धर्मो र्विदुररूपेण शापात् तस्य महात्मनः । माण्डव्यस्यार्थतत्त्वज्ञः कामक्रोधविवर्जितः ।
महात्मा माण्डव्यके शापसे साक्षात् धर्मराज ही विदुररूपमें उत्पन्न हुए थे। वे अर्थतत्त्वके ज्ञाता और काम-क्रोधसे रहित थे।
It was Dharmaraj who was born as Vidura, as a result of the curse of Sage Mandavya. Vidura was the knower of all virtues and ethics and also devoid of vices like attachment and anger.
One day, a great sage Mandavya was immersed in meditation under the shade of a tree outside his ashram. Suddenly a band of dacoits entered his ashram to hide the loot from the king’s policemen who were pursuing them. When the policemen reached the ashram they saw sage Mandavya meditating under a tree in front of the ashram. The head of the policemen asked Mandavya, “Did you see the dacoits passing by?” The sage, who was absorbed in meditation, remained silent. The officer repeated the question but the sage neither heard nor replied anything. In the meantime, some of the policemen entered the ashram and discovered the stolen loot and the dacoits hiding there.
This gave the police officer the false impression that the sage was in fact the head of the dacoits in the guise of a sadhu. Thus, he captured sage Mandavya along with the dacoits and presented all of them in front of the king’s court. The king was very angry that the dacoit had put on the garb of a sage to deceive the world. Without cross-checking or giving a chance to present his case the king passed the judgment and ordered the wicked criminal, as he thought him, to be impaled. The king’s men impaled Mandavya on a spear.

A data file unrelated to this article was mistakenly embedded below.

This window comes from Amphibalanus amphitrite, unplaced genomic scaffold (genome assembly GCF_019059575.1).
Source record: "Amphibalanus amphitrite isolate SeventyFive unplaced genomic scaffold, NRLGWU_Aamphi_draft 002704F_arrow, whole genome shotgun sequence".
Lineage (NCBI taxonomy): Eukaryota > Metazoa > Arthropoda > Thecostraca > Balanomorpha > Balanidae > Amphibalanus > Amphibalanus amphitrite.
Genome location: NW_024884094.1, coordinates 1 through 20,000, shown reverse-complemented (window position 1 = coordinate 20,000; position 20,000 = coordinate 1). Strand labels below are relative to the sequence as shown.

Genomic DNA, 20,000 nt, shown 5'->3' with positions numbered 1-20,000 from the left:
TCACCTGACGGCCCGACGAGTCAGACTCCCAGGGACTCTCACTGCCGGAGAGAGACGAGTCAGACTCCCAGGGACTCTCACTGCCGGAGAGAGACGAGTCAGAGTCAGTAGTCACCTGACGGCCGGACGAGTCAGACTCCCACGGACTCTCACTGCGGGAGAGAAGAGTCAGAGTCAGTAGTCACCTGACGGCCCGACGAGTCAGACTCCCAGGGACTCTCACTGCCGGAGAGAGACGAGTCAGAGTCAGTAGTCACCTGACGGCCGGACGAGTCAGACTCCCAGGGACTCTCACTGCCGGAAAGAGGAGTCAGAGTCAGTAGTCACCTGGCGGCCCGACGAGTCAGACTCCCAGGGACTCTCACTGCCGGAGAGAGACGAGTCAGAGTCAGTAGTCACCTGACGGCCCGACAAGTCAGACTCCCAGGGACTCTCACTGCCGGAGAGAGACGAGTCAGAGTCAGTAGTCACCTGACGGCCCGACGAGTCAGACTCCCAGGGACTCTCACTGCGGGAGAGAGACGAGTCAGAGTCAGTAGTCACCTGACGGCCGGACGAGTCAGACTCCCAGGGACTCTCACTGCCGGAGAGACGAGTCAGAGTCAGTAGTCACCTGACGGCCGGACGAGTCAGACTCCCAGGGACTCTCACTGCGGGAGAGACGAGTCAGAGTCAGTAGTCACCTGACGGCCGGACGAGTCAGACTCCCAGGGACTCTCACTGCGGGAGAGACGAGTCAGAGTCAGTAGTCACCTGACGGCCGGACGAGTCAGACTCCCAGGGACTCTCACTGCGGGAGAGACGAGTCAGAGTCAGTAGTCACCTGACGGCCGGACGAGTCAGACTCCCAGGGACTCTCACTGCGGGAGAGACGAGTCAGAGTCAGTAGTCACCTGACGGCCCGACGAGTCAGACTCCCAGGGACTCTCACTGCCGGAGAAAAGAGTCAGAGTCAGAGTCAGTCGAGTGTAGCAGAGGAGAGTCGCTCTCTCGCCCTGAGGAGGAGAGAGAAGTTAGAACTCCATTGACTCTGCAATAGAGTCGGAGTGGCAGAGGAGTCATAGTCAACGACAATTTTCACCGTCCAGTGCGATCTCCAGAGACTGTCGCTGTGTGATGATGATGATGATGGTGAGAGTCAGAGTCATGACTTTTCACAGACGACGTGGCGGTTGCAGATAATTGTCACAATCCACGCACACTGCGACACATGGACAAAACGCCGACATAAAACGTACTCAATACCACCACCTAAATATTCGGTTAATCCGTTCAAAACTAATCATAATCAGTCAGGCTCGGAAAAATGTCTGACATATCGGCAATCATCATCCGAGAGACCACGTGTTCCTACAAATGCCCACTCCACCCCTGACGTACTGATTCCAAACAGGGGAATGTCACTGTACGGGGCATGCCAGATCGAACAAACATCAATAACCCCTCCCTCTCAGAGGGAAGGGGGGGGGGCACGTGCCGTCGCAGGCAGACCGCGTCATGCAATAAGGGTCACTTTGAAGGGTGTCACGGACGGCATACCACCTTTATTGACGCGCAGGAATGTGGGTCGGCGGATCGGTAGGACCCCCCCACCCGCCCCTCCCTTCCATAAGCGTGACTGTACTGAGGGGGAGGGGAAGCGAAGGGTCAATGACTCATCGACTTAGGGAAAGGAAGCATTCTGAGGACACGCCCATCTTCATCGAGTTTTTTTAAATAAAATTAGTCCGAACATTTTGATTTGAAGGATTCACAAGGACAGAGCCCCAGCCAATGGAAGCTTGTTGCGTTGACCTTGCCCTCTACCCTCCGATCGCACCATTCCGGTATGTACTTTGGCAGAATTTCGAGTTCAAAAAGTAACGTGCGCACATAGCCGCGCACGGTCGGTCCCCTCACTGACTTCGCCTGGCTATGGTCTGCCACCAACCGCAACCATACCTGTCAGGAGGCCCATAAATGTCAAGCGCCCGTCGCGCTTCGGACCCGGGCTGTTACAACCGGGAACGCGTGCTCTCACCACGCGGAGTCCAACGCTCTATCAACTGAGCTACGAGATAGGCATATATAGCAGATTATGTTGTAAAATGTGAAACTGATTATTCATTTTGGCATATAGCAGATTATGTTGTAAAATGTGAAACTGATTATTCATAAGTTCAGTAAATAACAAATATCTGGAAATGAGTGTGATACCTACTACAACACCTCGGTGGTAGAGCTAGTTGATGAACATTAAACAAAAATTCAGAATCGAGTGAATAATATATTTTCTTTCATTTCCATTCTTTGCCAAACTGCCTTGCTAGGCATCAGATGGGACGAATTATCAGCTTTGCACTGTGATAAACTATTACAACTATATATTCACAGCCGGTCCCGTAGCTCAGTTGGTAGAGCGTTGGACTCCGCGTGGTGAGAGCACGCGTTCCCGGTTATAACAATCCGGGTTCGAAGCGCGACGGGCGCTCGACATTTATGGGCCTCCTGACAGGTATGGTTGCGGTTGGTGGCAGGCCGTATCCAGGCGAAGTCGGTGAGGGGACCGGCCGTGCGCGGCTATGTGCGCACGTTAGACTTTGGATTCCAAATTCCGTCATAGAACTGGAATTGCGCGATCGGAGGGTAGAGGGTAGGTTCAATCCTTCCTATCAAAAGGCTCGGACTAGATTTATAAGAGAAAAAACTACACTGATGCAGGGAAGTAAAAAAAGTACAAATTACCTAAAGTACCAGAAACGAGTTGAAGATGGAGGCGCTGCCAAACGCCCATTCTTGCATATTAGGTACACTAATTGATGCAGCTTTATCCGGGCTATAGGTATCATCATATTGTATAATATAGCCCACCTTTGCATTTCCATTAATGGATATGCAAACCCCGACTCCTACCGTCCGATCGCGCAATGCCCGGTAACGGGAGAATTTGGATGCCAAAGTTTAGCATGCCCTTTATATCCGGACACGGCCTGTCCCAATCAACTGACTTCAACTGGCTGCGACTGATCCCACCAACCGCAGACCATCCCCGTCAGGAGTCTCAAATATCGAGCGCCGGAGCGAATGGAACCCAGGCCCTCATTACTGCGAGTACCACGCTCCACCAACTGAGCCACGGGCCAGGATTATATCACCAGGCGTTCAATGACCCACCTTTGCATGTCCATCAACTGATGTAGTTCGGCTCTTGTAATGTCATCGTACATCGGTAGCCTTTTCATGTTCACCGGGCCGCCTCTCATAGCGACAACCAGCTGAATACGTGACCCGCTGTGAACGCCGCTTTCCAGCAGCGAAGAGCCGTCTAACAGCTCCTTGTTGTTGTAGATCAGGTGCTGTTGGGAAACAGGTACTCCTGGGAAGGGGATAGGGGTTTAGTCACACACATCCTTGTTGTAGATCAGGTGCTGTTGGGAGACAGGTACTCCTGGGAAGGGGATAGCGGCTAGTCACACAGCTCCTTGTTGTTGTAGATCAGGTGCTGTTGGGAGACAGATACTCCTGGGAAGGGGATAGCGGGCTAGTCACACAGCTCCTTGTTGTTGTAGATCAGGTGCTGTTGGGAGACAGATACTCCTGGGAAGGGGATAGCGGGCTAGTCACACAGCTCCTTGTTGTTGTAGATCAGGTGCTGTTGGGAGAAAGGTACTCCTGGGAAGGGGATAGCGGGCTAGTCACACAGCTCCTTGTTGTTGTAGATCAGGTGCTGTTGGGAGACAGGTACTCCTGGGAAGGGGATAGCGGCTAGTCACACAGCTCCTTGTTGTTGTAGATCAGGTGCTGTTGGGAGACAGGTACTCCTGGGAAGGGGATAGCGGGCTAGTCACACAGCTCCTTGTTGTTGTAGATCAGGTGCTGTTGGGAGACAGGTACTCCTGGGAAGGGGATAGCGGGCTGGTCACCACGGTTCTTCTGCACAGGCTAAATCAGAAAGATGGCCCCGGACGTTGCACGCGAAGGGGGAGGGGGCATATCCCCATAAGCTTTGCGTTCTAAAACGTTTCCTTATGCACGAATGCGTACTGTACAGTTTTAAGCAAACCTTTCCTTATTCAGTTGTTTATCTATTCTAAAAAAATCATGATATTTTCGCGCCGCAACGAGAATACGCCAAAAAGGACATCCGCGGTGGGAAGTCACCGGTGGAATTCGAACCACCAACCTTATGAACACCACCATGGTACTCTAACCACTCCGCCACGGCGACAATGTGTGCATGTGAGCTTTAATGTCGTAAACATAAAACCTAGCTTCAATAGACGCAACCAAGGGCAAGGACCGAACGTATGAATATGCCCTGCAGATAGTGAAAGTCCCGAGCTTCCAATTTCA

But such was the powers of the sage that he remained alive by the power of meditation. Other great sages came to him in the form of birds and flew around him. They then asked sage Mandavy how he came to be in such a terrible situation. Mandavya replied, “Whom shall I blame, I find no one to blame for my misfortune.”
When the king heard that the impaled sage was still alive and also surrounded by other sages, he came running to the sage, surprised and frightened. After ordering his men to take the sage down of the impale the king prostrated at his feet and prayed for forgiveness. Mandavya was not angry with the king, he went straight to Yamraj who is also known as Dharmaraj since he is the divine dispenser of justice, and asked, “What crime have I committed to deserve this torture?” Dharmraj replied in all humility, “O sage, you have tortured birds and bees. Are you not aware that all deeds, good or bad, however small, inevitably produce their results, good or evil?”
स्वल्पमेव यथा दत्तं दानं बहुगुणं भवेत् । अधर्म एवं विप्रर्षे बहुदुःखफलप्रदः
जैसे थोड़ा-सा भी किया हुआ दान कई गुना फल देनेवाला होता है, वैसे ही अधर्म भी बहुत दुःखरूपी फल देनेवाला होता है।
As even a little bit of charity yields great benefit, the smallest act of a wrongful deed also can cause great misery.
Mandavya was surprised at this reply and asked, “When did I commit this offense?” Dharmaraj replied, “When you were a little boy.” Upon hearing this sage Mandavya cursed Dharmaraj, “This punishment you have decreed is far in excess of the mistake committed by a child in ignorance. Be born, therefore as a mortal in the world.” Thus, as cursed by sage Mandavya, Dharmaraj took birth as Vidura- a son of the servant-maid of Ambalika, the wife of Vichitravirya. The world regards Vidura as a mahatma who was unparalleled in his knowledge of dharma, sastras, and statesmanship and was devoid of attachment and anger. Bhishma appointed him, while he was still in his teens, as the chief counselor of king Dhritarashtra of Hastinapur. Ved Vyasa, who also happens to be the father of Vidura says that no one in the three worlds could equal Vidura in virtue and knowledge.